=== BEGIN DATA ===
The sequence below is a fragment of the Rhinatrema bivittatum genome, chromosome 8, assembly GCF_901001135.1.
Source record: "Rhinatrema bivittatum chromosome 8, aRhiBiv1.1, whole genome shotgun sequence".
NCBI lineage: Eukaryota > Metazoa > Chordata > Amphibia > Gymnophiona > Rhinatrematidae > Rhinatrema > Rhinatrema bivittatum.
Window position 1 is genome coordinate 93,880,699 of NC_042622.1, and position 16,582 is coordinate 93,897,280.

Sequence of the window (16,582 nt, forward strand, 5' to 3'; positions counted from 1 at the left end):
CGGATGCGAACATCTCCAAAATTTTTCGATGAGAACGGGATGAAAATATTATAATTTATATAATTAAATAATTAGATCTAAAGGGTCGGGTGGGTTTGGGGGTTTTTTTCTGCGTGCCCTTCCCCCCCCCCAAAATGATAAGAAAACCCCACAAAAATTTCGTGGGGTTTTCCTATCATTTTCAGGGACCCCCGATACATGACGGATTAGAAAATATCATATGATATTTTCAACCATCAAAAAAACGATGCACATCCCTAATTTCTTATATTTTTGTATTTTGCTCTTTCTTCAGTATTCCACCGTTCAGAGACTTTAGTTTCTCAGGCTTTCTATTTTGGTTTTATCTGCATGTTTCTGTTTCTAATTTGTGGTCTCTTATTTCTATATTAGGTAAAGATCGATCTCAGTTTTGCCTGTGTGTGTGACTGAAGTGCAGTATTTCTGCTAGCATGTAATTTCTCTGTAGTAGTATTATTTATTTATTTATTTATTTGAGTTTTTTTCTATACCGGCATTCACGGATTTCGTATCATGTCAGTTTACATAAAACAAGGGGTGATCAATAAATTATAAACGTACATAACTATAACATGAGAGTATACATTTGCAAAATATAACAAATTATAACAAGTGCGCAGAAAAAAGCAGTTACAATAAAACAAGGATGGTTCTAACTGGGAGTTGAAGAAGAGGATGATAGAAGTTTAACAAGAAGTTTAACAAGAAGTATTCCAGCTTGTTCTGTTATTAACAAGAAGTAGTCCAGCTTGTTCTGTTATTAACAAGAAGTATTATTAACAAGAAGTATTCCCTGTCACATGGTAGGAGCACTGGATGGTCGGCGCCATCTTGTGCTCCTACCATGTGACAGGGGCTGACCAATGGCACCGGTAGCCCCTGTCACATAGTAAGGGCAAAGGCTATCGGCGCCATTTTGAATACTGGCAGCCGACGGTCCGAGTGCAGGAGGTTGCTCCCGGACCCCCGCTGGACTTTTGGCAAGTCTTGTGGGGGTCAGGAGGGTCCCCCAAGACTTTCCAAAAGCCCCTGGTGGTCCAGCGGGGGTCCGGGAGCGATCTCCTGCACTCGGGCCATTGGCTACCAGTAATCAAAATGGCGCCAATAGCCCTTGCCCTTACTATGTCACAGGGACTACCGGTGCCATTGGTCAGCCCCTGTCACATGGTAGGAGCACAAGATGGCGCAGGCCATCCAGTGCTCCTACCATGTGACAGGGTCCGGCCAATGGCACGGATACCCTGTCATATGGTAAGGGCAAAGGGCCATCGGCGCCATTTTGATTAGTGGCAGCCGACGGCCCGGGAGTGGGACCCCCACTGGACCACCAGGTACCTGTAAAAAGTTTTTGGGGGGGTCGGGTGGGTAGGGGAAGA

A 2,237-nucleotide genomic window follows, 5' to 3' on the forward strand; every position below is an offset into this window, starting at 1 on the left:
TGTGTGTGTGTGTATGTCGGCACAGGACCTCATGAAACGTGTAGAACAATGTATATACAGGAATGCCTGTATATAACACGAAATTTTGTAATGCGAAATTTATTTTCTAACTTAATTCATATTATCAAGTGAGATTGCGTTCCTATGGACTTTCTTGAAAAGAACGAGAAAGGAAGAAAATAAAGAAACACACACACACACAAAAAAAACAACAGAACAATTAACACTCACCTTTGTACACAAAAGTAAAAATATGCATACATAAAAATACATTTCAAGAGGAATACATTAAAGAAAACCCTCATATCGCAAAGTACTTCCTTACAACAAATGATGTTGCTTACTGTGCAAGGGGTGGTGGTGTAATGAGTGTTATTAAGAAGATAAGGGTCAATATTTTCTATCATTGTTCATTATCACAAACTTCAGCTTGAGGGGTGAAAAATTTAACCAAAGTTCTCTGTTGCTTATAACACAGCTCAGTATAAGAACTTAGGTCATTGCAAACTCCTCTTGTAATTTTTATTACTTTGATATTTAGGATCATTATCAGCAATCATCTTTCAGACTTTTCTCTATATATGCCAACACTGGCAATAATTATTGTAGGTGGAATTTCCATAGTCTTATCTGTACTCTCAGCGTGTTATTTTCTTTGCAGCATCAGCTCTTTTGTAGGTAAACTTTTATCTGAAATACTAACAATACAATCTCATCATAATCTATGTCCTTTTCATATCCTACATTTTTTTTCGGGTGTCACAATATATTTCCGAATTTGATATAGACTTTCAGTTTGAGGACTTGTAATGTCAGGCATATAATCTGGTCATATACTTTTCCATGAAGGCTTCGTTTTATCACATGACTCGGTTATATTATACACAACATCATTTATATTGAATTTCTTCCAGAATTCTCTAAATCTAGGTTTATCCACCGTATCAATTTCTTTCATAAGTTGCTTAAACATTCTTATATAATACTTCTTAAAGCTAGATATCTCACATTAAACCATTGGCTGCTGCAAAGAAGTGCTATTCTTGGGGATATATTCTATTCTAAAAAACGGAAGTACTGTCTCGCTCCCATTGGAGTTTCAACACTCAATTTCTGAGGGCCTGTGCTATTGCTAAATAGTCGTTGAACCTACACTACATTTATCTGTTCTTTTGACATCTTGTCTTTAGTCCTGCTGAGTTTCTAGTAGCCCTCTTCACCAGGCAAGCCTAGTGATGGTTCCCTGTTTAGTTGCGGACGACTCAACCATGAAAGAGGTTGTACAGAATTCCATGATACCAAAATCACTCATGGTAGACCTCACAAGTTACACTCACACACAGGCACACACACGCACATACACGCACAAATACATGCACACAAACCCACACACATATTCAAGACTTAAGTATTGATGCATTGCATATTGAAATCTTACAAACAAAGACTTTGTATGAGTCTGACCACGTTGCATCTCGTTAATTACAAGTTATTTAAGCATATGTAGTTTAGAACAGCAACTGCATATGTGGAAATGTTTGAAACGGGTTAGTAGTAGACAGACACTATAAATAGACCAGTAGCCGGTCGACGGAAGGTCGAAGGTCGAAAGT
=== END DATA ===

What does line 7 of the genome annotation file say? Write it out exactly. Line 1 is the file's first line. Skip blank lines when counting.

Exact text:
A 2,237-nucleotide genomic window follows, 5' to 3' on the forward strand; every position below is an offset into this window, starting at 1 on the left: